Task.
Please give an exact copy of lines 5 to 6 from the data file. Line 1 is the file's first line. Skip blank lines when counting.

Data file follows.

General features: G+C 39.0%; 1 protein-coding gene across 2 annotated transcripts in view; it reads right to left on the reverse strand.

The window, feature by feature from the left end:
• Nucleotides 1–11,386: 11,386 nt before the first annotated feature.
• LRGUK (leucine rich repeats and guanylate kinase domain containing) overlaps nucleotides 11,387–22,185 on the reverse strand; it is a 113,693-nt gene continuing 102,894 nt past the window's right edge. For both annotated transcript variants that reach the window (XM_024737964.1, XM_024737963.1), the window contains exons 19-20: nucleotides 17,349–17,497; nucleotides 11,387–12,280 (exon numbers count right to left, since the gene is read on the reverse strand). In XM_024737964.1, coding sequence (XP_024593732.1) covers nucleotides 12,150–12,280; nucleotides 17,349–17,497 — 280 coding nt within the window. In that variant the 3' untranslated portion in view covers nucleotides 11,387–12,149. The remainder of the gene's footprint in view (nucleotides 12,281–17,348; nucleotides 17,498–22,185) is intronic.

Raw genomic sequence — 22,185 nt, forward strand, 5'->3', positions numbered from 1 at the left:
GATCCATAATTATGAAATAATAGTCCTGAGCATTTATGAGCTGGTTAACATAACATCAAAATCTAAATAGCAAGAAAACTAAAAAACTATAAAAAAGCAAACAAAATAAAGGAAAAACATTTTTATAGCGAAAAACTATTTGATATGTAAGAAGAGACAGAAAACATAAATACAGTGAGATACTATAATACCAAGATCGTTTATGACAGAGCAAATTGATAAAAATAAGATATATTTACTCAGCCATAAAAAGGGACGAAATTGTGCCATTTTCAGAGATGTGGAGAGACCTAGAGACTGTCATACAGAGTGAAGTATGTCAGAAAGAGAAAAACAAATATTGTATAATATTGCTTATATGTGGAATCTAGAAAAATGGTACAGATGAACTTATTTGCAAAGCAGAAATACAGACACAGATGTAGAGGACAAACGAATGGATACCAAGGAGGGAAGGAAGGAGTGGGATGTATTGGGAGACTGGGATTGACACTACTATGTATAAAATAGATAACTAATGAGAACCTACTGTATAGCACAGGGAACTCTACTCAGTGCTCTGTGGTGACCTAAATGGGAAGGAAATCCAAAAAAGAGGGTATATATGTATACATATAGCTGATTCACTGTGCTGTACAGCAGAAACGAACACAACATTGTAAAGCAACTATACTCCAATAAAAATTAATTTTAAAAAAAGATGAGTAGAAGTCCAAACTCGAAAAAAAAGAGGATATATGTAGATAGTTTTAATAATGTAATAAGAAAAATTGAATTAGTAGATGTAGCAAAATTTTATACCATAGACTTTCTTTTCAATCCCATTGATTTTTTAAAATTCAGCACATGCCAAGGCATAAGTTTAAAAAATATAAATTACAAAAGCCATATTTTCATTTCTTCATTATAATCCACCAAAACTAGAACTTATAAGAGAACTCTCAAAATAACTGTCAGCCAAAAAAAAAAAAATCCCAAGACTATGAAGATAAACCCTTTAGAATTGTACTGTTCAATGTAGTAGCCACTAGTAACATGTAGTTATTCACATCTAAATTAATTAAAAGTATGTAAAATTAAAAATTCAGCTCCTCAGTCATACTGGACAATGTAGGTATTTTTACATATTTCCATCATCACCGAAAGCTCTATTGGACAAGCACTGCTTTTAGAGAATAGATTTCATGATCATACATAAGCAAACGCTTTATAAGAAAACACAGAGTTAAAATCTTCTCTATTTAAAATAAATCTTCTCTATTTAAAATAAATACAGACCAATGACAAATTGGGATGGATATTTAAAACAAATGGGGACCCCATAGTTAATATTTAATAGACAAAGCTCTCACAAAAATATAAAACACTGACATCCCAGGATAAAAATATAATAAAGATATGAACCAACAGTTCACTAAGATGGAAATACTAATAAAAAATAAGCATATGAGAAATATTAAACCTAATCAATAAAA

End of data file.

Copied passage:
Raw genomic sequence — 22,185 nt, forward strand, 5'->3', positions numbered from 1 at the left:
GATCCATAATTATGAAATAATAGTCCTGAGCATTTATGAGCTGGTTAACATAACATCAAAATCTAAATAGCAAGAAAACTAAAAAACTATAAAAAAGCAAACAAAATAAAGGAAAAACATTTTTATAGCGAAAAACTATTTGATATGTAAGAAGAGACAGAAAACATAAATACAGTGAGATACTATAATACCAAGATCGTTTATGACAGAGCAAATTGATAAAAATAAGATATATTTACTCAGCCATAAAAAGGGACGAAATTGTGCCATTTTCAGAGATGTGGAGAGACCTAGAGACTGTCATACAGAGTGAAGTATGTCAGAAAGAGAAAAACAAATATTGTATAATATTGCTTATATGTGGAATCTAGAAAAATGGTACAGATGAACTTATTTGCAAAGCAGAAATACAGACACAGATGTAGAGGACAAACGAATGGATACCAAGGAGGGAAGGAAGGAGTGGGATGTATTGGGAGACTGGGATTGACACTACTATGTATAAAATAGATAACTAATGAGAACCTACTGTATAGCACAGGGAACTCTACTCAGTGCTCTGTGGTGACCTAAATGGGAAGGAAATCCAAAAAAGAGGGTATATATGTATACATATAGCTGATTCACTGTGCTGTACAGCAGAAACGAACACAACATTGTAAAGCAACTATACTCCAATAAAAATTAATTTTAAAAAAAGATGAGTAGAAGTCCAAACTCGAAAAAAAAGAGGATATATGTAGATAGTTTTAATAATGTAATAAGAAAAATTGAATTAGTAGATGTAGCAAAATTTTATACCATAGACTTTCTTTTCAATCCCATTGATTTTTTAAAATTCAGCACATGCCAAGGCATAAGTTTAAAAAATATAAATTACAAAAGCCATATTTTCATTTCTTCATTATAATCCACCAAAACTAGAACTTATAAGAGAACTCTCAAAATAACTGTCAGCCAAAAAAAAAAAAATCCCAAGACTATGAAGATAAACCCTTTAGAATTGTACTGTTCAATGTAGTAGCCACTAGTAACATGTAGTTATTCACATCTAAATTAATTAAAAGTATGTAAAATTAAAAATTCAGCTCCTCAGTCATACTGGACAATGTAGGTATTTTTACATATTTCCATCATCACCGAAAGCTCTATTGGACAAGCACTGCTTTTAGAGAATAGATTTCATGATCATACATAAGCAAACGCTTTATAAGAAAACACAGAGTTAAAATCTTCTCTATTTAAAATAAATCTTCTCTATTTAAAATAAATACAGACCAATGACAAATTGGGATGGATATTTAAAACAAATGGGGACCCCATAGTTAATATTTAATAGACAAAGCTCTCACAAAAATATAAAACACTGACATCCCAGGATAAAAATATAATAAAGATATGAACCAACAGTTCACTAAGATGGAAATACTAATAAAAAATAAGCATATGAGAAATATTAAACCTAATCAATAAAA